A team of researchers from the University of California, San Diego (CA, USA) have developed CAR-T cells that can be activated by pulses of blue LED light. This novel method may light the path for the development of selective CAR-T cells that can be used for solid tumors.
CAR-T has been successful in some types of blood cancer and lymphoma; however, when used against solid tumors, selectivity issues have arisen as many healthy cells also possess the antigens that the CAR-T cells are programmed to attack. For this reason, the design of selective CAR-T cells for solid tumors is greatly needed.
To address this, a team of bioengineers from the University of San Diego have recently developed an ‘on-switch’ for these CAR-T cells. Their research, published in Science Advances, sheds a light on how we can selectively induce the activity of this therapy.
"It is very difficult to identify an ideal antigen for solid tumors with high specificity so that CAR-T cells only target these diseased tumor sites without attacking normal organs and tissues," commented Peter Yingxiao Wang from the UC San Diego Jacobs School of Engineering (CA, USA), the senior author of the study. "Thus, there is a great need to engineer CAR-T cells that can be controlled with high precision in space and time."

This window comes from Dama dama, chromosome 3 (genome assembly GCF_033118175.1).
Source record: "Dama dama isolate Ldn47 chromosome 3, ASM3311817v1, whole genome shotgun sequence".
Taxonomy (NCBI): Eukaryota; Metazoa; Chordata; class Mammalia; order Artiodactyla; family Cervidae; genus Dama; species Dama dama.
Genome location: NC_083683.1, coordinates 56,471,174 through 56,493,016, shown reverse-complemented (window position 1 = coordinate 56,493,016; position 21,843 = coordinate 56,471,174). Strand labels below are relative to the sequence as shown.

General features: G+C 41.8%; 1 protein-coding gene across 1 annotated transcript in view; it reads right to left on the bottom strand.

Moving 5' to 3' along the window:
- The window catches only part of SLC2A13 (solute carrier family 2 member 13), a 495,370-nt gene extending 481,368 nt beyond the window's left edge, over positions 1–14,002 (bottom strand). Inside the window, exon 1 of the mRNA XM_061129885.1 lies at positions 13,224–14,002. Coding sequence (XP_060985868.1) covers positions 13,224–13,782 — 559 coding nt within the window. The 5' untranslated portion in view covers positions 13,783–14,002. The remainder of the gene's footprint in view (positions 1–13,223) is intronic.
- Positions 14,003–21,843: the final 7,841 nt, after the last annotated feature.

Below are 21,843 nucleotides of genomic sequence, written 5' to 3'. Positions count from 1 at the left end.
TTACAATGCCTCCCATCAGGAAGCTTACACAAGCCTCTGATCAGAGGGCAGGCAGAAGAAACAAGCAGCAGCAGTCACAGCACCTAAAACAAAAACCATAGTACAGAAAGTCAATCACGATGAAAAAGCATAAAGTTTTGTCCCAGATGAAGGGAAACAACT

In the study, two new proteins were incorporated into the CAR-T cells. These proteins were engineered to bind together when stimulated with pulses of blue LED light, which in-turn initiates the expression of the antigen-targeting receptor.
With this ability, clinicians are now able to select the location that they would like this life saving therapy to be activated – increasing the precision of this treatment with a simple burst of light.
When tested in mice, the modified CAR-T cells activated by light were able to reduce tumor size by up to nine-fold. What’s more, when these cells were not exposed to light, no tumor inhibition was seen – demonstrating the limited off-target activity of these drugs.
However, as light cannot penetrate deeply in the body, this therapy may be restricted to tumors located near the surface of the skin – such as melanoma.
Sources: Huang Z, Wu Y, Allen M et al. Engineering light-controllable CAR-T cells for cancer immunotherapy. Sci. Adv. 6, 8, eaay9209 (2020); https://ucsdnews.ucsd.edu/pressrelease/controlling-car-t-cells-with-light-selectively-destroys-skin-tumors-in-mice
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